MATLAB and Simulink resources for Arduino, LEGO, and Raspberry Pi

Learn moreOpportunities for recent engineering grads.

Apply Today**New to MATLAB?**

Asked by Bibek
on 27 Dec 2011

I have a CT image data(transverse slices),CT of 512*512*30. I know how to find CT # for any slice k corresponding to ith row and jth column, CT#=CT(i,j,k).I now trace a ray,starting from source point(0,0,100) then goes through CT image data and finally strikes to detector point(say 10,25,-50). Spatial coordinates for source and detector points are determined with isocenter taken at (0,0,0).Using linspace I can find spatial coordinates(i.e.,x,y,z)of points between source point and detector point. So, I have,say 105 intermediate points and I know their x,y,z coordinates.Say, 15 points lie outside of CT image data(i.e.in air) before passing through it and another 15 points also lie outside of CT image data(i.e.in air) after exiting through it. For remaining 75 points(assuming a ray goes through each slice), how can I assign CT # to each points(with their known spatial coordinates). Basically it means how can I get CT#=CT(x,y,z,15)for a point in 15th slice with its spatial coordinates x,y,z. I tried with, c = improfile(I,xi,yi,n)but got error message when tried to extend it, c = improfile(I,xi,yi,zi,n). Any help will be appreciated. Thanks!!

*No products are associated with this question.*

Answer by Image Analyst
on 27 Dec 2011

Why not just use trilinear interpolation? I don't think there's a built-in function for it, but it would be easy enough to program up yourself.

## 6 Comments

## Naz

Direct link to this comment:http://www.mathworks.com/matlabcentral/answers/24805#comment_54793

I understood that you have some number of rays and you want to assign to each coordinate a number of the ray that passes through it. Is that right?

It depends on how you design your system. If your x-ray is a point source, than unlimited number of rays pass through each coordinate. If you have an array source of parallel rays, then you can assume some width of the ray and consequently each ray will pass through a limited set of coordinates around the line of propagation (no scattering).

## Naz

Direct link to this comment:http://www.mathworks.com/matlabcentral/answers/24805#comment_54795

In other words you can imagine each ray as a bar rather than a line.

## Bibek

Direct link to this comment:http://www.mathworks.com/matlabcentral/answers/24805#comment_54828

I think I am trying to do something different. I traced a ray through CT slice data. I also know 3 dimensional spatial coordinates of points through which the ray traverses. I now need to find out CT number corresponding to these points.For example if the ray passes through a point P with spatial coordinates (-10,15,-50)then I need to figure out what is CT # corresponding to P.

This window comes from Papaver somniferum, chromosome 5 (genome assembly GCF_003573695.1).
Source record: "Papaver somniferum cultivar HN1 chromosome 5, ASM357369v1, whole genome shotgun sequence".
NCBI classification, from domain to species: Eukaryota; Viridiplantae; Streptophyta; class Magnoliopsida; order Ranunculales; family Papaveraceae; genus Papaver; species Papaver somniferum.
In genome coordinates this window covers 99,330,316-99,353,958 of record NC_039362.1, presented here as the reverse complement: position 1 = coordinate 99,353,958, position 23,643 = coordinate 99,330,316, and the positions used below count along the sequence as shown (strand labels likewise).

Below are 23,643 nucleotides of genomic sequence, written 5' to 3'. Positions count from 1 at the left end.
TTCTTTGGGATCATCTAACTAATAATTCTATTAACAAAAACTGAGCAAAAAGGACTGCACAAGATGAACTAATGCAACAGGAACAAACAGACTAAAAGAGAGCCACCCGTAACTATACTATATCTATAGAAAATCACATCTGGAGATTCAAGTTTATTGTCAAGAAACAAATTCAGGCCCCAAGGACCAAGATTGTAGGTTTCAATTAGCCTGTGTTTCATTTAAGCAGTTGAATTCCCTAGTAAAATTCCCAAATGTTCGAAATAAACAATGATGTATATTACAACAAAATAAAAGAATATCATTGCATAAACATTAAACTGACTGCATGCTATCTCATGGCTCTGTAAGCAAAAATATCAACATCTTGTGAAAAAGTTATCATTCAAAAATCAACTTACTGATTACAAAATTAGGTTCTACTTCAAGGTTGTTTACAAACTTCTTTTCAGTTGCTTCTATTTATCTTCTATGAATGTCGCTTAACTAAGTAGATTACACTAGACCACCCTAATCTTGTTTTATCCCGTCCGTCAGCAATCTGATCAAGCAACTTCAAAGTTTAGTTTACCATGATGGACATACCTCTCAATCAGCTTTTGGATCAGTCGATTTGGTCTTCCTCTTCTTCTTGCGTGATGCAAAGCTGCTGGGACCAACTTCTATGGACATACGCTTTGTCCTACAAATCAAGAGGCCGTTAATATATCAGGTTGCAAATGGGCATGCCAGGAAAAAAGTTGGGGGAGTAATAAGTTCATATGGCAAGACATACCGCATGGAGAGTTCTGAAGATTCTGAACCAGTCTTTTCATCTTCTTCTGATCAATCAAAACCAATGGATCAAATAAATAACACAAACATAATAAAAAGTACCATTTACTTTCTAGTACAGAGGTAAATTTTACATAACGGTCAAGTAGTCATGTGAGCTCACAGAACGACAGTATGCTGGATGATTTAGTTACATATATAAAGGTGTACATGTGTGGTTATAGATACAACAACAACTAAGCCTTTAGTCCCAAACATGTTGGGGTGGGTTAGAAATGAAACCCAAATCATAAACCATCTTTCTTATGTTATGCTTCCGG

## Naz

Direct link to this comment:http://www.mathworks.com/matlabcentral/answers/24805#comment_54844

And what is CT#?

## Image Analyst

Direct link to this comment:http://www.mathworks.com/matlabcentral/answers/24805#comment_54863

Those are the digital numbers the Computed Tomography unit gives, called Hounsfield Units: http://en.wikipedia.org/wiki/Hounsfield_scale.

Bibek, how did my suggestion work out for you?

## Bibek

Direct link to this comment:http://www.mathworks.com/matlabcentral/answers/24805#comment_55019

In matlab help I found the code, VI = interp3(X,Y,Z,V,XI,YI,ZI). So, in my case V=CT, it is of size 512*512*30,X=x_coordinates, Y=y_coordinates and Z=z_coordinates. All these X,Y,Z are matrices I created myself and are also of size 512*512*30. Since I am trying to find CT # corresponding to a point with x,y,z coordinates(1.5,25,15), I kept XI=1.5,YI=25,ZI=15. But I got a error message:

vi=interp3(x_Coordinates,y_Coordinates,z_Coordinates,CT,1.5,25,15);

??? Error using ==> interp3 at 138

X, Y and Z must be matrices produced by MESHGRID. Use

TriScatteredInterp instead

of INTERP3 for scattered data.

In my case I create x,y,z coordinates as

X9=1:1:512;

x_Coordinates=repmat(X9,[512,1,75]);% first row corresponds to 712 z-coordinates(all zeros) for 1st image and so on

Y9=1:1:512;

y_Coordinates=repmat(Y9,[512,1,75]);

Z9=0:2.5:185;

for i=1:75;

z_Coordinates(:,:,i)=repmat(Z9(1,i),[512,512,1]);

end

Since I don't know anything about meshgrid, I am not sure I will be able to create x,y,z coordinates like above using meshgrid.

When I tried with TriScatteredInterp I got this error message:

vi=TriScatteredInterp(x_Coordinates,y_Coordinates,z_Coordinates,CT,1.5,25,15);

??? Error using ==> TriScatteredInterp

Incorrect number of arguments for TriScatteredInterp.

I don't know where I did a mistake. Probably I was wrong in defining X,Y,Z and XI,YI,ZI. Any help will be appreciated.